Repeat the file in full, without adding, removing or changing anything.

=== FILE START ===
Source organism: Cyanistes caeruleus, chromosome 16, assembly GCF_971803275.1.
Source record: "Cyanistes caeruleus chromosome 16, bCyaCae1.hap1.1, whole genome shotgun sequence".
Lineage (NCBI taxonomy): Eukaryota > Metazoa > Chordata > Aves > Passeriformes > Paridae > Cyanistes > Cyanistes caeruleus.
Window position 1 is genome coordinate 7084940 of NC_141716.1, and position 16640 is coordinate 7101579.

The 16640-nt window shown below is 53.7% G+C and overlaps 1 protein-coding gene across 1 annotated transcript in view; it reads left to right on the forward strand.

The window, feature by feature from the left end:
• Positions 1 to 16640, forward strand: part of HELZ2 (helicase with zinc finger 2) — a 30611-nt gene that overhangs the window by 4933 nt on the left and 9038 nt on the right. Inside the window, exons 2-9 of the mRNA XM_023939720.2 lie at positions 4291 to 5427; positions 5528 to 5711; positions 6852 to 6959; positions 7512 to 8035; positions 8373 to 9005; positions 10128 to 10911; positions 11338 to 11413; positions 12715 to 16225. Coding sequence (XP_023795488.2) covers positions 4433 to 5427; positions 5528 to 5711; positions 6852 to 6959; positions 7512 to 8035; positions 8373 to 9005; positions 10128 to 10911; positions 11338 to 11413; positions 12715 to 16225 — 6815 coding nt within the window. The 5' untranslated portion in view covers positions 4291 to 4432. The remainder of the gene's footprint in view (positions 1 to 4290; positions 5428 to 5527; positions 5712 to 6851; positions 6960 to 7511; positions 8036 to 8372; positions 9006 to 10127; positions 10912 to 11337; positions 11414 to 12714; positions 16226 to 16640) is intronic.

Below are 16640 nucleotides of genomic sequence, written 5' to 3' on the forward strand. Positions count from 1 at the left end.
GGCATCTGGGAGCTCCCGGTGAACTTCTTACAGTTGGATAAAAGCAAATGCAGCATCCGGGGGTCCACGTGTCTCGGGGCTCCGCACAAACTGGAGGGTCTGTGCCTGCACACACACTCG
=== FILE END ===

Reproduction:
Source organism: Cyanistes caeruleus, chromosome 16, assembly GCF_971803275.1.
Source record: "Cyanistes caeruleus chromosome 16, bCyaCae1.hap1.1, whole genome shotgun sequence".
Lineage (NCBI taxonomy): Eukaryota > Metazoa > Chordata > Aves > Passeriformes > Paridae > Cyanistes > Cyanistes caeruleus.
Window position 1 is genome coordinate 7084940 of NC_141716.1, and position 16640 is coordinate 7101579.

The 16640-nt window shown below is 53.7% G+C and overlaps 1 protein-coding gene across 1 annotated transcript in view; it reads left to right on the forward strand.

The window, feature by feature from the left end:
• Positions 1 to 16640, forward strand: part of HELZ2 (helicase with zinc finger 2) — a 30611-nt gene that overhangs the window by 4933 nt on the left and 9038 nt on the right. Inside the window, exons 2-9 of the mRNA XM_023939720.2 lie at positions 4291 to 5427; positions 5528 to 5711; positions 6852 to 6959; positions 7512 to 8035; positions 8373 to 9005; positions 10128 to 10911; positions 11338 to 11413; positions 12715 to 16225. Coding sequence (XP_023795488.2) covers positions 4433 to 5427; positions 5528 to 5711; positions 6852 to 6959; positions 7512 to 8035; positions 8373 to 9005; positions 10128 to 10911; positions 11338 to 11413; positions 12715 to 16225 — 6815 coding nt within the window. The 5' untranslated portion in view covers positions 4291 to 4432. The remainder of the gene's footprint in view (positions 1 to 4290; positions 5428 to 5527; positions 5712 to 6851; positions 6960 to 7511; positions 8036 to 8372; positions 9006 to 10127; positions 10912 to 11337; positions 11414 to 12714; positions 16226 to 16640) is intronic.

Below are 16640 nucleotides of genomic sequence, written 5' to 3' on the forward strand. Positions count from 1 at the left end.
GGCATCTGGGAGCTCCCGGTGAACTTCTTACAGTTGGATAAAAGCAAATGCAGCATCCGGGGGTCCACGTGTCTCGGGGCTCCGCACAAACTGGAGGGTCTGTGCCTGCACACACACTCG